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Bombadil as a Nature Spirit

To reasonably argue that Tom Bombadil is not a Maia, we must suggest an alternative. As pointed out earlier, this requires a greater freedom to modify Middle-earth than may be appropriate for us as mere readers of Tolkien's works. However, if we could find a "unique" and simple theory that explained the known facts without being inconsistent with what we know of Middle-earth, a claim that this was Tolkien's unstated intent would probably be justified. With this goal in mind, we can begin to explore other options.

Tolkien's own comments in Letter #153 provide support for looking outside the list of "usual Silmarillion entities" to explain Bombadil:

"Also T.B. exhibits another point in his attitude to the Ring, and its failure to affect him. You must concentrate on some part, probably relatively small, of the World (Universe), whether to tell a tale, however long, or to learn anything however fundamental - and therefore much will from that 'point of view' be left out, distorted on the circumference, or seem a discordant oddity. The power of the Ring over all concerned, even the Wizards or Emissaries, is not a delusion - but it is not the whole picture, even of the then state and content of that part of the Universe."

One could read this as saying that Bombadil, despite being in nature similar to the Wizards, falls outside of the main picture because he is not affected by the Ring. However, an equally natural reading is that the picture of Middle-earth presented in LotR is incomplete in a more fundamental way. This 'active' interpretation encourages us to expand our knowledge of the "content of that part of the Universe" by identifying a new type of being, of which Bombadil is an example.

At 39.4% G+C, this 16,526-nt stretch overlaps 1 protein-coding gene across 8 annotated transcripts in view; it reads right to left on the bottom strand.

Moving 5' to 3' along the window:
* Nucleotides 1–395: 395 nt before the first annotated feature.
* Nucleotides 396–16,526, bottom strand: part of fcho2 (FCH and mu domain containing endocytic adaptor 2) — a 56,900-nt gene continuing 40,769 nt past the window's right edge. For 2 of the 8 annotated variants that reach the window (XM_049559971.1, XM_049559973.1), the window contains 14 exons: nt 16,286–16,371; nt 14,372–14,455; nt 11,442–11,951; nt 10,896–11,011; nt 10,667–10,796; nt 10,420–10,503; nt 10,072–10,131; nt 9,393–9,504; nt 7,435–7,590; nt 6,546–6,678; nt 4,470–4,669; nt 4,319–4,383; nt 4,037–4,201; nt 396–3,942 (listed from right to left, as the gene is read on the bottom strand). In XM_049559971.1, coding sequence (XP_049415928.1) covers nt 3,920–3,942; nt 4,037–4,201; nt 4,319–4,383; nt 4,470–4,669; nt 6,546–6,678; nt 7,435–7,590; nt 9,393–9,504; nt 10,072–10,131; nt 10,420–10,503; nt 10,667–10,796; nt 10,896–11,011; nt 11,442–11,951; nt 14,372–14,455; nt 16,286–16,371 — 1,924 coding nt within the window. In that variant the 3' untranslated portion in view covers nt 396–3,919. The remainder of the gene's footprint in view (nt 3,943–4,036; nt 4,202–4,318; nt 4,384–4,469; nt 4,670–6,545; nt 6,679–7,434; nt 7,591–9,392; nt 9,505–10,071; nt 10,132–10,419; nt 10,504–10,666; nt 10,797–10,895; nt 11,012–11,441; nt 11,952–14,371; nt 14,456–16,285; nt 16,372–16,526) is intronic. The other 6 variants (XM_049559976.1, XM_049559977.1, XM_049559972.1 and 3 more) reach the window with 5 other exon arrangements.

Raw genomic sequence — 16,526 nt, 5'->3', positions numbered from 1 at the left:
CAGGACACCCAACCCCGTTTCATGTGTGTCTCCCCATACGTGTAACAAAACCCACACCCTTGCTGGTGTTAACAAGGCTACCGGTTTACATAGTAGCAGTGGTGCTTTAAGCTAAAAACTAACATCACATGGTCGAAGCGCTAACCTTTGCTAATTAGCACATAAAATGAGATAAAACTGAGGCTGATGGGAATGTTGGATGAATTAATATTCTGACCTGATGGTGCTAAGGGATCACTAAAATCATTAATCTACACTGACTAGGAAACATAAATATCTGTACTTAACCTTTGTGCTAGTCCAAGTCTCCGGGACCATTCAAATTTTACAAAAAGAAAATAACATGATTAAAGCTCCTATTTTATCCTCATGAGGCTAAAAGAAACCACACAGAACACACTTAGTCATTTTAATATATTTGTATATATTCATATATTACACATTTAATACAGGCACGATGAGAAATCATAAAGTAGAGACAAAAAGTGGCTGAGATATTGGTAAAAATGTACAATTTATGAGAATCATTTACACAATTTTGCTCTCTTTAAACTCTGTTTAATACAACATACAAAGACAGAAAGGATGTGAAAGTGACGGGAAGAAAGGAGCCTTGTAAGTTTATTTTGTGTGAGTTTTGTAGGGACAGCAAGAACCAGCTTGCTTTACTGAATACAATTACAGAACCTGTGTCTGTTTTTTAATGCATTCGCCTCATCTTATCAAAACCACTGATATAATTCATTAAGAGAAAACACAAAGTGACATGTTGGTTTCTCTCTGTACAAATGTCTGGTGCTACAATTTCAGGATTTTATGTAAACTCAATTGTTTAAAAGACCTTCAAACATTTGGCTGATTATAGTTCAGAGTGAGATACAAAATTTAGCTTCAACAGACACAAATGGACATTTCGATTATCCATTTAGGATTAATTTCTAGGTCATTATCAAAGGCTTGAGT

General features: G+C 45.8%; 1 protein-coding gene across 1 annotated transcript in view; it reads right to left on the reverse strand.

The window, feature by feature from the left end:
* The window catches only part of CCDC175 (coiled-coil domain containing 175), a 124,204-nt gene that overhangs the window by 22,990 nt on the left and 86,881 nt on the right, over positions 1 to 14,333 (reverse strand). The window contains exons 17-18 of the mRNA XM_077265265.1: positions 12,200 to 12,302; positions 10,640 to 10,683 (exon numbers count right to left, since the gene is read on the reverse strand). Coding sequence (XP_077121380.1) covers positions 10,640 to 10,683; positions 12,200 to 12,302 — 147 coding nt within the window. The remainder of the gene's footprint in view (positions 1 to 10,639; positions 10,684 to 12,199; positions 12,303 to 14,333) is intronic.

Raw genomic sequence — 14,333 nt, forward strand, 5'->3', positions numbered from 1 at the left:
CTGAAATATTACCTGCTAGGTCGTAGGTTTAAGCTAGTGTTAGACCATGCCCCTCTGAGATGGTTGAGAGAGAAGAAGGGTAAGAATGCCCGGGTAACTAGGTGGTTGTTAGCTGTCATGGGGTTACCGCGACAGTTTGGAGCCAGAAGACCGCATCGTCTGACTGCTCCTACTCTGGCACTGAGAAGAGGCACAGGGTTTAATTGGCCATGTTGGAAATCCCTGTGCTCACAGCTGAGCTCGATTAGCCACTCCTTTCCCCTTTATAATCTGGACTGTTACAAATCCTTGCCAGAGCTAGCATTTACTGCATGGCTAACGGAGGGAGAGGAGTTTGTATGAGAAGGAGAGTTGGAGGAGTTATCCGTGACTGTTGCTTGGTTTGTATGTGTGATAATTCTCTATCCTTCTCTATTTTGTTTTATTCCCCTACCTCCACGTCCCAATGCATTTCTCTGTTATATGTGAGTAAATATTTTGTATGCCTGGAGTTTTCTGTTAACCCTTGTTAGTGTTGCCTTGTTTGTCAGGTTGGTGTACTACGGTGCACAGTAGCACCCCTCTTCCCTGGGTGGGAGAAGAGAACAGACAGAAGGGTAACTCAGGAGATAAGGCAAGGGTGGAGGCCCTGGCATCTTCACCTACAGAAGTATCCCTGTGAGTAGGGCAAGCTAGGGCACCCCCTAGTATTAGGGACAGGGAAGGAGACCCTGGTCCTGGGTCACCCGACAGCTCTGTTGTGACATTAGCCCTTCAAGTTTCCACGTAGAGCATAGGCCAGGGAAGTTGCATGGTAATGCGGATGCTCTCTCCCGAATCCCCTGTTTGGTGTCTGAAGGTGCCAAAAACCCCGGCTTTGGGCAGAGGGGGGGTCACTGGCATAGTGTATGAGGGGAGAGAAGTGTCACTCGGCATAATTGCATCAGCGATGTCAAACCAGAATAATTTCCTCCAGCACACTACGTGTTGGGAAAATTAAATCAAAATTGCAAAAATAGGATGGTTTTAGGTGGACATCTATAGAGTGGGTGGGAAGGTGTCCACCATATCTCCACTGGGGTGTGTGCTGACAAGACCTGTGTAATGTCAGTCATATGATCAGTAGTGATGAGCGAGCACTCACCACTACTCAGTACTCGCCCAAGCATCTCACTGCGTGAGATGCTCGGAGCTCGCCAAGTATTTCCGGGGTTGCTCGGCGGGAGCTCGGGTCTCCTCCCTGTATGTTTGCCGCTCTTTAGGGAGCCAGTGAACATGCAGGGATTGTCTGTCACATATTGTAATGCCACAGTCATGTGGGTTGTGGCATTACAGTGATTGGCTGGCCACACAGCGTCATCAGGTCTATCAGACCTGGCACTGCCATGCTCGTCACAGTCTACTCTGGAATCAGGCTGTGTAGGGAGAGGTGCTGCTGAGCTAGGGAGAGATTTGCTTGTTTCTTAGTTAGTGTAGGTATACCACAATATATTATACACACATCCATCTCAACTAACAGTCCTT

Among the first hints that Bombadil could be some sort of nature spirit is his first mention in Letters: in Letter #19, Tolkien asks his publisher "Do you think Tom Bombadil, the spirit of the (vanishing) Oxford and Berkshire countryside, could be made into the hero of a story?" Like the early drafts of LotR, this 1937 letter cannot be considered trustworthy: Bombadil may have changed a great deal as he was assimilated into the legendarium. However, it provides a starting point for our investigation, showing that Tom Bombadil was a "nature spirit" when Tolkien first imagined him. It seems reasonable to wonder if this view remained unchanged.

Canonical support for this claim can be found in Galdor's statement at the Council of Elrond: "Power to defy our Enemy is not in him, unless such power is in the earth itself. And yet we see that Sauron can torture and destroy the very hills." Galdor directly associates the power of Bombadil with that of "the earth itself", and even uses Sauron's ability to destroy the hills as an argument that Sauron could defeat Bombadil. This may be the strongest evidence that Tom is essentially related to the natural world. It is also difficult to reconcile with the Bombadil-as-Maia theory: a Maia may have helped to shape the earth, but the ability of another Maia to reshape it elsewhere is hardly an argument about their relative power.